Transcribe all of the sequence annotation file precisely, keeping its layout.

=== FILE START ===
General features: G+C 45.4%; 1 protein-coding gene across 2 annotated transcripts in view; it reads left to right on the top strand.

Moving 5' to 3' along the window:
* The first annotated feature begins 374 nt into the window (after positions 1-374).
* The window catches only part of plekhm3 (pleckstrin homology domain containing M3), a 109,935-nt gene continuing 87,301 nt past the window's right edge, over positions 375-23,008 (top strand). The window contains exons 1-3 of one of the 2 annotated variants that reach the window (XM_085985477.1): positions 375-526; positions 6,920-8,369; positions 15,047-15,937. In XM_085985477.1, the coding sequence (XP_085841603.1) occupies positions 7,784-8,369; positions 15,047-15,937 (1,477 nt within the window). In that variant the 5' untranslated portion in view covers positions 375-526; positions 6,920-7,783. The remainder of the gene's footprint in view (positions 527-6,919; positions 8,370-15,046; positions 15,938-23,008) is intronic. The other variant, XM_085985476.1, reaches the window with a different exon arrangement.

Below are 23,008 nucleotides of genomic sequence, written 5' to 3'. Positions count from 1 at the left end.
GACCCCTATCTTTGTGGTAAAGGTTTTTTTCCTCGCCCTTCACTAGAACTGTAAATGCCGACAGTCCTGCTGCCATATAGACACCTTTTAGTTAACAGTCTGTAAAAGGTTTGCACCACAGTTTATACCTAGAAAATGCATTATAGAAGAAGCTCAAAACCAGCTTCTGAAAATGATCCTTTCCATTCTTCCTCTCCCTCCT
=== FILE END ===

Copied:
General features: G+C 45.4%; 1 protein-coding gene across 2 annotated transcripts in view; it reads left to right on the top strand.

Moving 5' to 3' along the window:
* The first annotated feature begins 374 nt into the window (after positions 1-374).
* The window catches only part of plekhm3 (pleckstrin homology domain containing M3), a 109,935-nt gene continuing 87,301 nt past the window's right edge, over positions 375-23,008 (top strand). The window contains exons 1-3 of one of the 2 annotated variants that reach the window (XM_085985477.1): positions 375-526; positions 6,920-8,369; positions 15,047-15,937. In XM_085985477.1, the coding sequence (XP_085841603.1) occupies positions 7,784-8,369; positions 15,047-15,937 (1,477 nt within the window). In that variant the 5' untranslated portion in view covers positions 375-526; positions 6,920-7,783. The remainder of the gene's footprint in view (positions 527-6,919; positions 8,370-15,046; positions 15,938-23,008) is intronic. The other variant, XM_085985476.1, reaches the window with a different exon arrangement.

Below are 23,008 nucleotides of genomic sequence, written 5' to 3'. Positions count from 1 at the left end.
GACCCCTATCTTTGTGGTAAAGGTTTTTTTCCTCGCCCTTCACTAGAACTGTAAATGCCGACAGTCCTGCTGCCATATAGACACCTTTTAGTTAACAGTCTGTAAAAGGTTTGCACCACAGTTTATACCTAGAAAATGCATTATAGAAGAAGCTCAAAACCAGCTTCTGAAAATGATCCTTTCCATTCTTCCTCTCCCTCCT